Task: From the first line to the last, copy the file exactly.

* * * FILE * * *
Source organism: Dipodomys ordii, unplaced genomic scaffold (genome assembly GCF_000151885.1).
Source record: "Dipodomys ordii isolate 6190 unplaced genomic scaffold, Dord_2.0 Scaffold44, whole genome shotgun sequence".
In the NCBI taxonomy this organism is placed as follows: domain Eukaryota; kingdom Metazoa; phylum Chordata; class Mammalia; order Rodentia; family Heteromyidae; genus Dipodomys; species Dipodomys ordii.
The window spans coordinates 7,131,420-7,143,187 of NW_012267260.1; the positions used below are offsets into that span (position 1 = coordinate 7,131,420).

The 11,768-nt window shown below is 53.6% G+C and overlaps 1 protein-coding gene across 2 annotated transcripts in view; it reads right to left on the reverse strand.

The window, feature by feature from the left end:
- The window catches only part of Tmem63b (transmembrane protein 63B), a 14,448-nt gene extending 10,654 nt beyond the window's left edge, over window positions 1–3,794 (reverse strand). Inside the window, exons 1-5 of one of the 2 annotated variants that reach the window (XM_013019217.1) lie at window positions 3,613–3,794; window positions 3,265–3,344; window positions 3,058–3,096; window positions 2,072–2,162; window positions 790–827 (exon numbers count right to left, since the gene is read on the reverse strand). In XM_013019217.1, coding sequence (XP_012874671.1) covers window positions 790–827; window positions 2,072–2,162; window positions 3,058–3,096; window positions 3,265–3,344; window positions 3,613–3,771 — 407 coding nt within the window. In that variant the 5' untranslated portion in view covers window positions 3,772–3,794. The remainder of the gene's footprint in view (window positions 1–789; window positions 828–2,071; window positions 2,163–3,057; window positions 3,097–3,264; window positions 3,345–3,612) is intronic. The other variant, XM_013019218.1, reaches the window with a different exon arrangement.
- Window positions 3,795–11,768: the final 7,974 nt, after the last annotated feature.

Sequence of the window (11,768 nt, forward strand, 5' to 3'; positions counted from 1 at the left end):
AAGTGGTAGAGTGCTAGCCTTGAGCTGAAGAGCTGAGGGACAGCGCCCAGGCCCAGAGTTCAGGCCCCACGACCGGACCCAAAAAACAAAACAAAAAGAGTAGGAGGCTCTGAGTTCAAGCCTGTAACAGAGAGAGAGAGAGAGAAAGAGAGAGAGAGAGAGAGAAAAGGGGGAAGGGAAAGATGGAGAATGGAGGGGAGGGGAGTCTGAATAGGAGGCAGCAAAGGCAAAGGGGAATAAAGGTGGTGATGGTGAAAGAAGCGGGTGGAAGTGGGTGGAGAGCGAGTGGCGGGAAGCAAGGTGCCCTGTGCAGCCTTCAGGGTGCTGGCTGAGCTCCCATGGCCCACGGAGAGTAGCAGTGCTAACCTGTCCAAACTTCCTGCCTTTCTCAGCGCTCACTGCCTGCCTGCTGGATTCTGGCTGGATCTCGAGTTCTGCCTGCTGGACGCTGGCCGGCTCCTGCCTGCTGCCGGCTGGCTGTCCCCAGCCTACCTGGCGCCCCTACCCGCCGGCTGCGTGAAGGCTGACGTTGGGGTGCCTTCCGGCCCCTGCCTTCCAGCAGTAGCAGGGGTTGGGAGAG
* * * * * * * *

Source organism: Dipodomys ordii, unplaced genomic scaffold (genome assembly GCF_000151885.1).
Source record: "Dipodomys ordii isolate 6190 unplaced genomic scaffold, Dord_2.0 Scaffold44, whole genome shotgun sequence".
In the NCBI taxonomy this organism is placed as follows: domain Eukaryota; kingdom Metazoa; phylum Chordata; class Mammalia; order Rodentia; family Heteromyidae; genus Dipodomys; species Dipodomys ordii.
The window spans coordinates 7,131,420-7,143,187 of NW_012267260.1; the positions used below are offsets into that span (position 1 = coordinate 7,131,420).

The 11,768-nt window shown below is 53.6% G+C and overlaps 1 protein-coding gene across 2 annotated transcripts in view; it reads right to left on the reverse strand.

The window, feature by feature from the left end:
- The window catches only part of Tmem63b (transmembrane protein 63B), a 14,448-nt gene extending 10,654 nt beyond the window's left edge, over window positions 1–3,794 (reverse strand). Inside the window, exons 1-5 of one of the 2 annotated variants that reach the window (XM_013019217.1) lie at window positions 3,613–3,794; window positions 3,265–3,344; window positions 3,058–3,096; window positions 2,072–2,162; window positions 790–827 (exon numbers count right to left, since the gene is read on the reverse strand). In XM_013019217.1, coding sequence (XP_012874671.1) covers window positions 790–827; window positions 2,072–2,162; window positions 3,058–3,096; window positions 3,265–3,344; window positions 3,613–3,771 — 407 coding nt within the window. In that variant the 5' untranslated portion in view covers window positions 3,772–3,794. The remainder of the gene's footprint in view (window positions 1–789; window positions 828–2,071; window positions 2,163–3,057; window positions 3,097–3,264; window positions 3,345–3,612) is intronic. The other variant, XM_013019218.1, reaches the window with a different exon arrangement.
- Window positions 3,795–11,768: the final 7,974 nt, after the last annotated feature.

Sequence of the window (11,768 nt, forward strand, 5' to 3'; positions counted from 1 at the left end):
AAGTGGTAGAGTGCTAGCCTTGAGCTGAAGAGCTGAGGGACAGCGCCCAGGCCCAGAGTTCAGGCCCCACGACCGGACCCAAAAAACAAAACAAAAAGAGTAGGAGGCTCTGAGTTCAAGCCTGTAACAGAGAGAGAGAGAGAGAAAGAGAGAGAGAGAGAGAGAAAAGGGGGAAGGGAAAGATGGAGAATGGAGGGGAGGGGAGTCTGAATAGGAGGCAGCAAAGGCAAAGGGGAATAAAGGTGGTGATGGTGAAAGAAGCGGGTGGAAGTGGGTGGAGAGCGAGTGGCGGGAAGCAAGGTGCCCTGTGCAGCCTTCAGGGTGCTGGCTGAGCTCCCATGGCCCACGGAGAGTAGCAGTGCTAACCTGTCCAAACTTCCTGCCTTTCTCAGCGCTCACTGCCTGCCTGCTGGATTCTGGCTGGATCTCGAGTTCTGCCTGCTGGACGCTGGCCGGCTCCTGCCTGCTGCCGGCTGGCTGTCCCCAGCCTACCTGGCGCCCCTACCCGCCGGCTGCGTGAAGGCTGACGTTGGGGTGCCTTCCGGCCCCTGCCTTCCAGCAGTAGCAGGGGTTGGGAGAG